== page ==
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Flash Flood Watch, Wind Advisory, & Severe Storm Potential. Easter 2020 is so 2020.

This forecast may change tomorrow as uncertainties clear up. Stay connected. Have multiple reliable ways to get warnings.

Morning. No Concern.

We think it’ll rain in the morning. Starting before sunrise, off and on through the morning. Just rain, not severe weather.

If it doesn’t rain in the morning, watch out, storms later will be bad.

Afternoon. Some Concern.

Heavier rain in the afternoon.

If it rains in the morning, afternoon severe weather will be unlikely. Why? There won’t be enough instability, and a “cap” will limit tornado potential. (The cap is a layer of warm air aloft that will prevent storms from originating at the surface, a necessary ingredient in tornado formation).

If it doesn’t rain in the morning, and instead it’s sunny out, supercells capable of damaging winds, hail, and tornadoes may break out.

Rain or not in the morning, storms may form along a warm front lifting through the area around mid/late afternoon. These will need to be closely watched for rotation, but the wind shear may be too strong: rather than make a tornado, crazy strong winds may shear apart updrafts like a kid kicking over a sand castle.

Rain will be heavy. A Flash Flood Watch is in effect from Easter noon until 1 AM Monday.

And while we’re talking Advisories, there’s a Wind Advisory from 10 AM Sunday to 7 AM Monday.

Winds could reach 45 MPH outside the thunderstorms.

Night. Most Concern.

Afternoon rain will end, and we get a break between storm events.

Those storms should be here between 11 PM and 1 AM.

If the atmosphere cannot recover and recharge, the line will dissipate on arrival.

But if more instability streams into Middle Tennessee Sunday night, it’ll power and strengthen the storm line at the same time wind shear will be substantial. This will set up a damaging wind and tornado concern.

Model Ideas About Late Sunday Night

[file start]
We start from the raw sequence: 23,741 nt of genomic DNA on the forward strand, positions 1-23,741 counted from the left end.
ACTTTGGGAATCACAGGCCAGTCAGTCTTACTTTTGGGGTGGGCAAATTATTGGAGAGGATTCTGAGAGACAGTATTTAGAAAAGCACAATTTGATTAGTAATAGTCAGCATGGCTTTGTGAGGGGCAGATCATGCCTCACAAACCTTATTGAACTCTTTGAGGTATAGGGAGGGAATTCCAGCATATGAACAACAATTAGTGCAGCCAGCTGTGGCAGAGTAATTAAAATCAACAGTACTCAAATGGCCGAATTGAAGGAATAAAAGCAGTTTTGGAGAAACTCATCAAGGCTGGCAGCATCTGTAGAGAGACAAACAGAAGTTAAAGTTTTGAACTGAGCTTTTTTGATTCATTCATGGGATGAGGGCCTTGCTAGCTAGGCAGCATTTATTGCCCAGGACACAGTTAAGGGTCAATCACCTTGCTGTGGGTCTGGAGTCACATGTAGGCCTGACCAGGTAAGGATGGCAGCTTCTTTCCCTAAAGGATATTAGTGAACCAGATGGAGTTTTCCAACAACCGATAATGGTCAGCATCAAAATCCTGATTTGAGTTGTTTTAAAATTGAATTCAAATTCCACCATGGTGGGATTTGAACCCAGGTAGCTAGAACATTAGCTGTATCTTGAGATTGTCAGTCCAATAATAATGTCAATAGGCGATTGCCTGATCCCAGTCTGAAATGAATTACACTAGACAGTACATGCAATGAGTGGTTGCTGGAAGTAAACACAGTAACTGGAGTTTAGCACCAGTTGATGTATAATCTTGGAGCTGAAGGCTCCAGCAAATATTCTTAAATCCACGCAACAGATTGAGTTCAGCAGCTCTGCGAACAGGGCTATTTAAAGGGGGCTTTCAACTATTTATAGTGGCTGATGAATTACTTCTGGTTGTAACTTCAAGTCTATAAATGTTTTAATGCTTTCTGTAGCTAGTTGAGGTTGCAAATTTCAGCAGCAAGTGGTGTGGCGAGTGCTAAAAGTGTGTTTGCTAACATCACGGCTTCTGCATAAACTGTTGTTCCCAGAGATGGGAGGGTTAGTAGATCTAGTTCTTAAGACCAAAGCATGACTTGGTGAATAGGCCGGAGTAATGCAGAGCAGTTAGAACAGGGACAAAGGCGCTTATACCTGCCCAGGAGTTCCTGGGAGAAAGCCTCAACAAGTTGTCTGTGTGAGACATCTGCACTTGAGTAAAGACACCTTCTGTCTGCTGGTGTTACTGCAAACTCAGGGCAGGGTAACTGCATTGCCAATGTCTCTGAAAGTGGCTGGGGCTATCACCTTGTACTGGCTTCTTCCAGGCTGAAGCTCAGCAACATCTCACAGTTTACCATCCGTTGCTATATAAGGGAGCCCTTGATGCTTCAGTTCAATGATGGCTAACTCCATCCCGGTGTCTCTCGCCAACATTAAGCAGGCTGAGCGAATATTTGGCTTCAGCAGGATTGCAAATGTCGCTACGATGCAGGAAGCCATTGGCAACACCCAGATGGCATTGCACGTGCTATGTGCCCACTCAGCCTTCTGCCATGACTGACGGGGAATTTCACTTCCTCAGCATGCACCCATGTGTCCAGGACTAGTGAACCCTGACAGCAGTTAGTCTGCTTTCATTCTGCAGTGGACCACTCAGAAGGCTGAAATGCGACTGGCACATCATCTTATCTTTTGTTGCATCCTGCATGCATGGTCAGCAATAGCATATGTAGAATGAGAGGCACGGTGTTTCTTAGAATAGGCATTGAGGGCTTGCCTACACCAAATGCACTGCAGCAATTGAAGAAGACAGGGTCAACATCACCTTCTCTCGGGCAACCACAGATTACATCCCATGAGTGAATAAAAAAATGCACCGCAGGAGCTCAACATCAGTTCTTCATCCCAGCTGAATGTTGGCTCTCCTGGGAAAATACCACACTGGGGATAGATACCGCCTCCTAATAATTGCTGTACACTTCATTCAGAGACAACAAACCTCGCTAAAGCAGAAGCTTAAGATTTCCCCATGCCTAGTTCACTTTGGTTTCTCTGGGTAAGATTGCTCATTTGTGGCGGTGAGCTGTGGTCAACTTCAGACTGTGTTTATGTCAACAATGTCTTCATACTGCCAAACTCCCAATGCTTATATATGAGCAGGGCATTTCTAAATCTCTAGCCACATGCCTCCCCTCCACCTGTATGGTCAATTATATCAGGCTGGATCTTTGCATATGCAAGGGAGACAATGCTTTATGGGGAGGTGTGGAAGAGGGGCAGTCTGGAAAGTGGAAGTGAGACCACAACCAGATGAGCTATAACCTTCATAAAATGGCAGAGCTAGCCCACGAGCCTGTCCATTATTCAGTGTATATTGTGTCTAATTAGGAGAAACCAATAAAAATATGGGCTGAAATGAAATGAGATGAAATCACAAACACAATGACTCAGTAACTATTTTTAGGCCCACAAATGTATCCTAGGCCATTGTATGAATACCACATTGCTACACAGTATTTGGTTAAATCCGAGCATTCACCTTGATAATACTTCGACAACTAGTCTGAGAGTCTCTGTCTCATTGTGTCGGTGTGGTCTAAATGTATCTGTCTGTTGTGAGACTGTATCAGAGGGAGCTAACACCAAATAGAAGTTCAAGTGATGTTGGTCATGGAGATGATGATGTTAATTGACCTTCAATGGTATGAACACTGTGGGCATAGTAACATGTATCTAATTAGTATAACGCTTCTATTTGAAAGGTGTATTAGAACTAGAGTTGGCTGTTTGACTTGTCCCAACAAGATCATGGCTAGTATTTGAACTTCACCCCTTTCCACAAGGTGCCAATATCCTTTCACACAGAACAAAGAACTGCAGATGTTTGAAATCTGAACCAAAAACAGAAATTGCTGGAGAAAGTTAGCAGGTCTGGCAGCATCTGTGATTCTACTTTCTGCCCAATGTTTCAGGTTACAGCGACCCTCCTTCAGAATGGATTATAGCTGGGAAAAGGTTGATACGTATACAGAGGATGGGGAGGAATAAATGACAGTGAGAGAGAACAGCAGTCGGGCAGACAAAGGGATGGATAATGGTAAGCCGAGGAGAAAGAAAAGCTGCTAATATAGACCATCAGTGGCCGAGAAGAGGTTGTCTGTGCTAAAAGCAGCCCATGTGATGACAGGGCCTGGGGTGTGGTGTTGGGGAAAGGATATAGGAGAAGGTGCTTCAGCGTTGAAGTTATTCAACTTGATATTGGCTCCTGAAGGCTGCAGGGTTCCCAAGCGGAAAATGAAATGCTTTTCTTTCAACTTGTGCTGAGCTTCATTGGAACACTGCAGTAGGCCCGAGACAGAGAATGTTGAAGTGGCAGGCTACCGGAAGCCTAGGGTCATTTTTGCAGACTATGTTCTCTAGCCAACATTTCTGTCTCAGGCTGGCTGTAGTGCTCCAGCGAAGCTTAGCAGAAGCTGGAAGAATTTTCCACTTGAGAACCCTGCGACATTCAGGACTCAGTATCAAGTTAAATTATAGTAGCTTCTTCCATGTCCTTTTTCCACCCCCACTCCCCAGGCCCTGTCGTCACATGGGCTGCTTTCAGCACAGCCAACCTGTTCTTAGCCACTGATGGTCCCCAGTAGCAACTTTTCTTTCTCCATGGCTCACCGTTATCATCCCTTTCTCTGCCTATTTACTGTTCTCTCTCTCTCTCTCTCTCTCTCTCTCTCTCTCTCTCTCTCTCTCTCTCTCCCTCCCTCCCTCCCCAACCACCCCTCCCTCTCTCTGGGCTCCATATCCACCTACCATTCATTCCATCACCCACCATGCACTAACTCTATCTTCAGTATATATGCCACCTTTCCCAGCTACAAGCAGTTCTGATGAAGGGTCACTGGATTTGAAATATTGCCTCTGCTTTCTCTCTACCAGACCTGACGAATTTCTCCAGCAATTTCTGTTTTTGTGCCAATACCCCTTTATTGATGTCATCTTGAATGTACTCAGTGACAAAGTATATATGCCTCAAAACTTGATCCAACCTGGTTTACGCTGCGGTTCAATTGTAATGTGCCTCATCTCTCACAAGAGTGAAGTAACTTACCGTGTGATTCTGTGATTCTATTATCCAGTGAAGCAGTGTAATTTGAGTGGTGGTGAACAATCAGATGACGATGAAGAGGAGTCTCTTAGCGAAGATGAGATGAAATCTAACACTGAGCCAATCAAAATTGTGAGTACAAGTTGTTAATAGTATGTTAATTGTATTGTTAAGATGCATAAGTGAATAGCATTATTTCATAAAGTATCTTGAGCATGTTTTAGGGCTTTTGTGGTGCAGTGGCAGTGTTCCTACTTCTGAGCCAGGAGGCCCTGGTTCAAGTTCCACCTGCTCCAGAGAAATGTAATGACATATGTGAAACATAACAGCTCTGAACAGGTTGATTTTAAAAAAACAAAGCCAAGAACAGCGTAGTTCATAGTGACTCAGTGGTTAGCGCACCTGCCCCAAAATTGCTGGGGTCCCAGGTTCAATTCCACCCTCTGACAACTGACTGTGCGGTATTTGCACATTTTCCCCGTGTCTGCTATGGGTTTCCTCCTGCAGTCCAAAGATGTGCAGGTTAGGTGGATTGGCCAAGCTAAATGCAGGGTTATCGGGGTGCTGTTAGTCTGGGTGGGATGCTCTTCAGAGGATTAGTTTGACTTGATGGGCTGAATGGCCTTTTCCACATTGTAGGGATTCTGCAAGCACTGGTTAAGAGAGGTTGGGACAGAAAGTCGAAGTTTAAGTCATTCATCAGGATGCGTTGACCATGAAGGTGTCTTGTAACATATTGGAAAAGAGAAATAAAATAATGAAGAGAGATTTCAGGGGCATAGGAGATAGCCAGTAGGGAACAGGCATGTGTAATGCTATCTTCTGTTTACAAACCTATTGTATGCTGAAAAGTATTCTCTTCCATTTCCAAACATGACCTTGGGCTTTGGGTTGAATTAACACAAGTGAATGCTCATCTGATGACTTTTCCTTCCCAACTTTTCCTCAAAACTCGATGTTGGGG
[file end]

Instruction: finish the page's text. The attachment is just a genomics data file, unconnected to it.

No model is perfect. Some models are useful.

The 00z HRRR forecast model for midnight Easter evening shows just enough instability, shear, dry air aloft, and the departure of the “cap” to materialize a somewhat tornadofriendly atmosphere. But, note the model doesn’t think any big storms will be entering our area then.

The Short Range Ensemble Forecast thinks our atmosphere will have no problem generating instability before the main line arrives. It gives us a high score in its Significant Tornado Parameter, which had me shift in my seat a little:

The usually overreacting NAM model is tossing storms at us like tokens in Chuck E Cheese games. The NAM model thinks every Chuck E Cheese skee-ball toss we make misses the machine altogether, hits a drunk uncle, causing a cardboard pizza and beer riot in the restaurant (the salad bar is not bad by the way). If the NAM was right, storms would have already destroyed earth. So let’s not give it too much credit. But let’s not ignore it, either. The NAM model thinks every trip to Chuck E Cheese is like this. (Ummm parental discretion advised; if you are among the 8.2% who voted against this, don’t watch).

(For the record, 99% of Chuck E Cheese visits end like normal: fake smiles, money lit on fire, planning what to do next, trying not to lose your kid, one liter of hand sanitizer while dying quietly inside).

I leave you tonight with the HRRR Significant Tornado Parameter from 10 PM to 3 AM. This shows a marginal tornado environment, assuming something can even form.

I think it’s entirely possible the line weakens on arrival. But I don’t know. Way too many uncertainties. Draw conclusions only if you stifle dissent to confirm what you want to happen. The weather acts independently of our wants and desires. As we know.

Like most forecasts, this one will require several checkups throughout the day. We’ll be all over it.

It looks Much Worse to our south, in LA, AR, MS, and AL. But that doesn’t mean we can’t get it.

Rise tomorrow, things will get clearer.

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